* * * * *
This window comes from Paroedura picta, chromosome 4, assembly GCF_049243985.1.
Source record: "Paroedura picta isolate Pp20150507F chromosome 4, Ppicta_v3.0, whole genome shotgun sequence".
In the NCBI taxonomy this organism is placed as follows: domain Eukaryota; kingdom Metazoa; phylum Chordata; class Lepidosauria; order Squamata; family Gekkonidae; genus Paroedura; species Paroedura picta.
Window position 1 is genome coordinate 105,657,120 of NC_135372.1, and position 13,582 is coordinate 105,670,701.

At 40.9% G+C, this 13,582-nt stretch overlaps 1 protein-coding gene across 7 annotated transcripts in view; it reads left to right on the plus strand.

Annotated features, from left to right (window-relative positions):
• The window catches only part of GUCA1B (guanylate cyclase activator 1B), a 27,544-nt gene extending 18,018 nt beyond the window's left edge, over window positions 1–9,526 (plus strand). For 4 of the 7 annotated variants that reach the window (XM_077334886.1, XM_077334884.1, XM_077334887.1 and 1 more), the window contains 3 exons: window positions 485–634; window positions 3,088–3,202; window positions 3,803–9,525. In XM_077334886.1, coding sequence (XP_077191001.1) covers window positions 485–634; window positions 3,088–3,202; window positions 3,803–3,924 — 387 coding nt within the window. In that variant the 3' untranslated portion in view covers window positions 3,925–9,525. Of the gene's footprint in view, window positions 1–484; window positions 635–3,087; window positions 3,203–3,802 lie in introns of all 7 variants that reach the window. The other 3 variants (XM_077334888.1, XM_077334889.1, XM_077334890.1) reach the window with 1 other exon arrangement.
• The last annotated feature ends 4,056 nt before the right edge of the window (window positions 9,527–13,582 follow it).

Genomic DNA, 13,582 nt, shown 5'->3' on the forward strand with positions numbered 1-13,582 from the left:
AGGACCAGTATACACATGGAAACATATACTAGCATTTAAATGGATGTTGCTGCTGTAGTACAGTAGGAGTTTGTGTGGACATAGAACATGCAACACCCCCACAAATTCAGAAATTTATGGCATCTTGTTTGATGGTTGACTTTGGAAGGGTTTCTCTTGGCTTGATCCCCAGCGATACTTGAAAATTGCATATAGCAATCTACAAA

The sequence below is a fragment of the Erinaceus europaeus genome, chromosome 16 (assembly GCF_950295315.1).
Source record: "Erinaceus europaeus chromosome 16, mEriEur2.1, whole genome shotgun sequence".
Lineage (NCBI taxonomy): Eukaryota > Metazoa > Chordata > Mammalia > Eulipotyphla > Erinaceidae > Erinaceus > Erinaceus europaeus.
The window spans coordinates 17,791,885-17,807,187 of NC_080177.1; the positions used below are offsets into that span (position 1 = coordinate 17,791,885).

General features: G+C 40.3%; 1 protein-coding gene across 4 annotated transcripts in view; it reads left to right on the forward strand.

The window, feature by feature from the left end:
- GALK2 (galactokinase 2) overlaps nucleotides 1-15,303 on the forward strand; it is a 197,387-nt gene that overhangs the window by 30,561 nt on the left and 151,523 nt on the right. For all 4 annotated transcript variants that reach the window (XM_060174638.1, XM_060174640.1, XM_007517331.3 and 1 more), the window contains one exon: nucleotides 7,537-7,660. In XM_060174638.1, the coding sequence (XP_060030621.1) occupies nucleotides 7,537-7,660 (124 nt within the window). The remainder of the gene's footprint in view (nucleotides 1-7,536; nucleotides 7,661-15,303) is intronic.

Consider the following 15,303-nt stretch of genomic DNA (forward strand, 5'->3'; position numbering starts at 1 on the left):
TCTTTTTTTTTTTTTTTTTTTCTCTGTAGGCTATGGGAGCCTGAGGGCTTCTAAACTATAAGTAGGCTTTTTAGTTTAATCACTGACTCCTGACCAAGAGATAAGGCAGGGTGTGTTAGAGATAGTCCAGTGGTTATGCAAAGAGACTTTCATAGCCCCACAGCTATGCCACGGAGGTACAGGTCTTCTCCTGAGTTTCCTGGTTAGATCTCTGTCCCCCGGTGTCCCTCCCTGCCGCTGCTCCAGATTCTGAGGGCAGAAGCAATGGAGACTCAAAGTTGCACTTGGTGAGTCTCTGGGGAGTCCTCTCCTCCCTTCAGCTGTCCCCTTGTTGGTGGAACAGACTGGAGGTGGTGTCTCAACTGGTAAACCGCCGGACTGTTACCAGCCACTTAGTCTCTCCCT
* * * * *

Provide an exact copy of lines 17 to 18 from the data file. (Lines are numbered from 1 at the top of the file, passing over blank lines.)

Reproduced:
- GALK2 (galactokinase 2) overlaps nucleotides 1-15,303 on the forward strand; it is a 197,387-nt gene that overhangs the window by 30,561 nt on the left and 151,523 nt on the right. For all 4 annotated transcript variants that reach the window (XM_060174638.1, XM_060174640.1, XM_007517331.3 and 1 more), the window contains one exon: nucleotides 7,537-7,660. In XM_060174638.1, the coding sequence (XP_060030621.1) occupies nucleotides 7,537-7,660 (124 nt within the window). The remainder of the gene's footprint in view (nucleotides 1-7,536; nucleotides 7,661-15,303) is intronic.

Consider the following 15,303-nt stretch of genomic DNA (forward strand, 5'->3'; position numbering starts at 1 on the left):